First-Term Rep. Josh Morris (R-Turner) delivers weekly Radio Republican Address.
Morris, a member of the Health Coverage, Insurance and Financial Services Committee, says “now is not the time to take more money from taxpayers or take resources away from those in need.”
Greetings, this is State Representative Joshua Morris, State Representative from Turner
The new Legislature inherited the strongest economy in decades and a more affordable government.
Sound Republican fiscal policies moved Maine away from chronic annual budget shortfalls, created a healthy surplus, lowered taxes and created a strong economy.
Wages continue to rise and Mainers keep more of their hard earned money. Maine’s poverty rate has dropped from a high of 14.7% in 2012 to 11.1% in 2017. Unemployment remains low and work force participation remains high.
Thanks to Governor Paul LePage, Governor Mills started her Administration with money in the bank, good credit, and a strong economy that is getting stronger.
However, there is a shortage of workers to fill available jobs. Increasing the number of qualified workers to fuel even more business expansion should be a top priority.
With that in mind, Republicans are mystified by Governor Mill’s decision this past week to reject work requirements for “able bodied” adults receiving taxpayer funded health insurance.
In December, Maine received approval from the federal government to require able-bodied adults to meet community engagement and work requirements in order to receive health insurance funded by taxpayers.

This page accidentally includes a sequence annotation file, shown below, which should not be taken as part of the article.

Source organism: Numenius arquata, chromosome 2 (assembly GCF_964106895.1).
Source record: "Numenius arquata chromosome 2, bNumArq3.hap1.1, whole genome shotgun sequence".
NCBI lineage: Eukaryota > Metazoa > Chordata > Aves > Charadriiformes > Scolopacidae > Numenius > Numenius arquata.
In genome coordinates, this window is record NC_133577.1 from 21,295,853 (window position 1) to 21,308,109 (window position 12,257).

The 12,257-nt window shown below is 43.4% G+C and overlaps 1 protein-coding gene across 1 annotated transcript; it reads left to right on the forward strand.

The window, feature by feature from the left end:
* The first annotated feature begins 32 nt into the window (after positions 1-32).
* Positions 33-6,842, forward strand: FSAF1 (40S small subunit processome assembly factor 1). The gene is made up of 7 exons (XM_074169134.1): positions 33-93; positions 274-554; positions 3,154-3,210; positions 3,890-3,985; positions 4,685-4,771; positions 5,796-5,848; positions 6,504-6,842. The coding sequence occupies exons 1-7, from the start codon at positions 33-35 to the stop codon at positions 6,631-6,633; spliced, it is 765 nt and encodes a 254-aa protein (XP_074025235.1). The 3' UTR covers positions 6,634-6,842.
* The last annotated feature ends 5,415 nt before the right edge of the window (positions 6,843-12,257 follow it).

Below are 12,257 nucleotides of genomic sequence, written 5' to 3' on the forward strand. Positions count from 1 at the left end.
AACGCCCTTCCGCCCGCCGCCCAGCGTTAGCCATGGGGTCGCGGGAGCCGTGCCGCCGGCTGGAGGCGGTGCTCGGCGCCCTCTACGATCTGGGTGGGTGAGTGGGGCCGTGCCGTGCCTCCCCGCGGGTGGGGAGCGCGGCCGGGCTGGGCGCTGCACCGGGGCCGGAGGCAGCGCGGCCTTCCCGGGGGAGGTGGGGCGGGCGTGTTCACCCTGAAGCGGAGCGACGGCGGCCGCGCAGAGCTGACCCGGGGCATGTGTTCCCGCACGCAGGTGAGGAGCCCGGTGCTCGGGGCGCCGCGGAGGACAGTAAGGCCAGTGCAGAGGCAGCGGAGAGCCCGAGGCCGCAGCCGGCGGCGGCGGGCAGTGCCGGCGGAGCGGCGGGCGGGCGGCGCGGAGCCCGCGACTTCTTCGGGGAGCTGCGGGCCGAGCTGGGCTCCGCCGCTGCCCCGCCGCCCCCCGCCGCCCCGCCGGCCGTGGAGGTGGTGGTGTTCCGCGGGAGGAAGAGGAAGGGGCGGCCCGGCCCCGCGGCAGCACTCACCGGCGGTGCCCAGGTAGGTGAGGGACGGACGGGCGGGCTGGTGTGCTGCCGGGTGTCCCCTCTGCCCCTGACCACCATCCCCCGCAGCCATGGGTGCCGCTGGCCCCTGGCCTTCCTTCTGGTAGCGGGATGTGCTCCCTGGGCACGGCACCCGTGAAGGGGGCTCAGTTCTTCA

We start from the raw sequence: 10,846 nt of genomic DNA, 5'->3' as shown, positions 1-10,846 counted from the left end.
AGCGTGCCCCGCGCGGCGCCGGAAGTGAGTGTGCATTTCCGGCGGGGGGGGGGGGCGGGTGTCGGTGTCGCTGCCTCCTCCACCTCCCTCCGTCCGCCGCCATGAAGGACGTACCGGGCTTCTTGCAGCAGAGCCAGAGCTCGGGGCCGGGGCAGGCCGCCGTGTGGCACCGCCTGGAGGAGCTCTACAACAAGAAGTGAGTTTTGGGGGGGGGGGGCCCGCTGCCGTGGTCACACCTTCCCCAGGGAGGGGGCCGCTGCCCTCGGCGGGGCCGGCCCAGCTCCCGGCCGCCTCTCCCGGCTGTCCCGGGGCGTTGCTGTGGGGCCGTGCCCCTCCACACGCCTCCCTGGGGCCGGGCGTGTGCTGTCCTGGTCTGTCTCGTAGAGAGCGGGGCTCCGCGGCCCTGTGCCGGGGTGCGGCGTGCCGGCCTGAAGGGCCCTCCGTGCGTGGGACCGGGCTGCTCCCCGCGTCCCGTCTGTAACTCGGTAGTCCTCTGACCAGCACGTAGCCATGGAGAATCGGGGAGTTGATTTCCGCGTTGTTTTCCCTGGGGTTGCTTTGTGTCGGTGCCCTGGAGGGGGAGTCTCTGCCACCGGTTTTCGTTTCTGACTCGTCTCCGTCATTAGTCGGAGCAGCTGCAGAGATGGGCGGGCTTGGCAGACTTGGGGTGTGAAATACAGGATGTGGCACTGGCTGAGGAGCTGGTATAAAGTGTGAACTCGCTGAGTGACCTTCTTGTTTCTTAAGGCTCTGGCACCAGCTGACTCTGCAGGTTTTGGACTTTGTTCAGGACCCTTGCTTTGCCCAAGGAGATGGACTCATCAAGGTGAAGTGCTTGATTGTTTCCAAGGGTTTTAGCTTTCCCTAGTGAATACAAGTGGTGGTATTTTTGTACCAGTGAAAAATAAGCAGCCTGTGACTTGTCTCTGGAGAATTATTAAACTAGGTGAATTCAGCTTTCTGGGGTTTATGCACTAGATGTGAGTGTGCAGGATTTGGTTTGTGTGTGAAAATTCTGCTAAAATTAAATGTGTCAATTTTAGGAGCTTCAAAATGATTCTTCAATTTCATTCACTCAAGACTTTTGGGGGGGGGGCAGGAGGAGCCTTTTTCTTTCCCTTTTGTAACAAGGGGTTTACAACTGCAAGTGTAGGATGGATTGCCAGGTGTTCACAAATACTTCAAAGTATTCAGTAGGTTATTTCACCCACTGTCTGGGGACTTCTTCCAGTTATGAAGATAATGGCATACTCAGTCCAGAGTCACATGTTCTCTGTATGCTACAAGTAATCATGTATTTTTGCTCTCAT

Maine employers have a need for able workers and implementing this requirement would incentivize people to fill open jobs.
Requiring “able bodied” adults to be engaged in their communities or working in order to receive taxpayer funded health insurance is not unreasonable and will benefit Maine communities.
Most people I know have to work in order to receive health insurance coverage.
That insurance is usually overpriced and has a high deductible. It is, in most instances, only catastrophic coverage.
Other people, unfortunately, go without health insurance because they cannot afford it, while paying other bills.
For those who are working and can’t afford insurance, it is unfair to have them pay for people who can work or contribute, but choose not to.
To put it another way,
We’re going to allow “able-bodied” adults to get healthcare without having to work or volunteer for it. At the same time, working Mainers will be working and paying taxes to subsidize it, even if they cannot afford health insurance for themselves or their families.
Now before you start thinking this is hard hearted, consider this:
A work or volunteer requirement can be met by:
- Attending school,
- Participating in a work program,
- Volunteering, or
- Providing caregiver services for a non-dependent person
Our goal should always be to support people in becoming financially independent, contributing Maine citizens.
A community engagement-work requirement ensures people are building the skills and gaining the experience necessary to improve their financial standing and achieve self-sufficiency.
It instills the value of work, gainful employment and
It preserves our limited financial resources for Maine’s neediest individuals.
Maine’s neediest citizens should receive top priority.
The welfare reforms that have occurred under Republican leadership has increased employment, increased the standard of living for those that were on welfare, and given people new hope, self-esteem and the opportunity for a better life.
Now is not the time to minimize the value of work, or minimize the importance of volunteering to help Maine communities.
Now is also not the time to take more money from taxpayers or take resources away from those in need.
We must continue to expand our workforce to feed our economy,
take care of our elderly, and
protect our most vulnerable citizens.
This has been State Representative Joshua Morris with the Weekly Republican Radio Address.
Thank you for listening.